I recently ran across a soundie with an Alabama connection. What's a "soundie", you ask? Well, according to Wikipedia, soundies were "three-minute American musical 16mm films, produced in New York City, Chicago, and Hollywood, between 1940 and 1946, each containing a song, dance and/or band or orchestral number." They were shot live and distributed around the country for showings on coin-operated film jukeboxes in nightclubs, bars, restaurants, factory employee lounges and similar spaces. In other words, they were an early form of what we call music videos. A similar performance technology, telescriptions, was used from 1950 until 1952. The soundie I have in mind is a 1941 recording of "Alabamy Bound", which features the 1924 Tin Pan Alley song by that title. Music for the tune was written by Ray Henderson and lyrics by Buddy DeSylva and Bud Green. All three of those men were highly successful in popular music for decades beyond their collaboration on "Alabamy Bound." Their song was first recorded in 1924 by Paul Whiteman and His Orchestra. Since then numerous other groups and individuals have put their spin on it. Some surprising singers include Dean Martin and Bobby Darin. Bing Crosby recorded it twice, first in 1957 and again in 1975 on his album A Southern Memoirthat also includes "Stars Fell on Alabama". Al Jolson and Ray Charles also recorded it. The song appears in various films, as noted in the Wikipedia entry, including Woody Allen's 1985 The Purple Rose of Cairo, where it's sung by actor Jeff Daniels. Most relevant to our "soundie" is another popular performer of the 20th century, singer, actor, comedian, etc., Eddie Cantor. The singer in the soundie is a Cantor impersonator named Jackie Greene. Cantor himself performed the song a cappella in the 1944 film Show Business. Beyond his appearance in this film, I've been able to learn almost nothing about Greene. He did appearas Eddie Cantor in the Broadway musical "You'll See Stars." The show lasted 5 days, December 29, 1942 through January 2, 1943 at Maxine Elliott's Theatre in New York City. The show was essentially a gimmick revue in which other actors played performing stars of the day such as George Jessel, the Marx Brothers, Cantor, etc. The 1941 soundie opens aboard the Santa Fe Special train. Greene begins the song in the lounge car among various passengers appreciatively tapping along. Then the instrumental break features a long sequence in which four of the Five Spirits of Rhythm do not sing but perform stereotypical bits as train porters shining shoes. Then another lengthy scene features four young women in a sleeping car showing off their long, bare legs. The short film ends with Greene singing and surrounded by all Five Spirits of Rhythm. The Spirits of Rhythm was a jazz string band active for about a decade beginning in the early 1930's. The number of members varied, but the five in this soundie are playing on the soundtrack. Unfortunately, we do not get to see them play. Guitarist Teddy Bunn was a member at this time. This soundie was produced by Sam Coslaw and directed by Dudley Murphy. The two men were both active in the film industry for several decades. Coslaw was also a well-known singer and songwriter in the early years of his career. You can find videos of "Alabamy Bound" performed by an incredible number of musical artists here. And don't let those heebie jeebies be hangin' round!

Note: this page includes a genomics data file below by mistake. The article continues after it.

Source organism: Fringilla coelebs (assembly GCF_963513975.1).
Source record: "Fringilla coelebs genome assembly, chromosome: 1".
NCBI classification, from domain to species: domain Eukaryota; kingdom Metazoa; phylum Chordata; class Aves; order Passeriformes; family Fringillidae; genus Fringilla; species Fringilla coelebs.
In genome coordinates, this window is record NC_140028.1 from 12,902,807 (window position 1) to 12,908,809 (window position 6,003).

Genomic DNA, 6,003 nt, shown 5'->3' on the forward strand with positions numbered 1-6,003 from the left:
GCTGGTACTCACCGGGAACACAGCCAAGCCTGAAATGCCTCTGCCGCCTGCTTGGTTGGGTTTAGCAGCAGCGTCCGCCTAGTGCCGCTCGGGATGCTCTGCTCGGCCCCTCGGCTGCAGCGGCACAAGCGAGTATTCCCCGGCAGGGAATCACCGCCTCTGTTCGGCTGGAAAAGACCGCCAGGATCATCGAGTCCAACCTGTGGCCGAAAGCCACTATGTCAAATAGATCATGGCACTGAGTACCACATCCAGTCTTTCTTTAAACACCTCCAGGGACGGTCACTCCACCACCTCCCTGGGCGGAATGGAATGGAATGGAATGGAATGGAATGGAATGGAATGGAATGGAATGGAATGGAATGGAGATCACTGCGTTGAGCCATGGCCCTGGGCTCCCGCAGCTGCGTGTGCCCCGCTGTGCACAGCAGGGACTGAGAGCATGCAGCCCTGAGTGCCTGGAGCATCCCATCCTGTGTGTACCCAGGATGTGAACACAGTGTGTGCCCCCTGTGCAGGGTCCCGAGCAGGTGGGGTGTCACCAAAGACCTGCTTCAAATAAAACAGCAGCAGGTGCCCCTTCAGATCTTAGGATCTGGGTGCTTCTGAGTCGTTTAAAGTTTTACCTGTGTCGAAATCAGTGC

Sleeping berths aboard the train are mentioned in the song's lyrics and are thus perfect spots for several shots of bare female legs.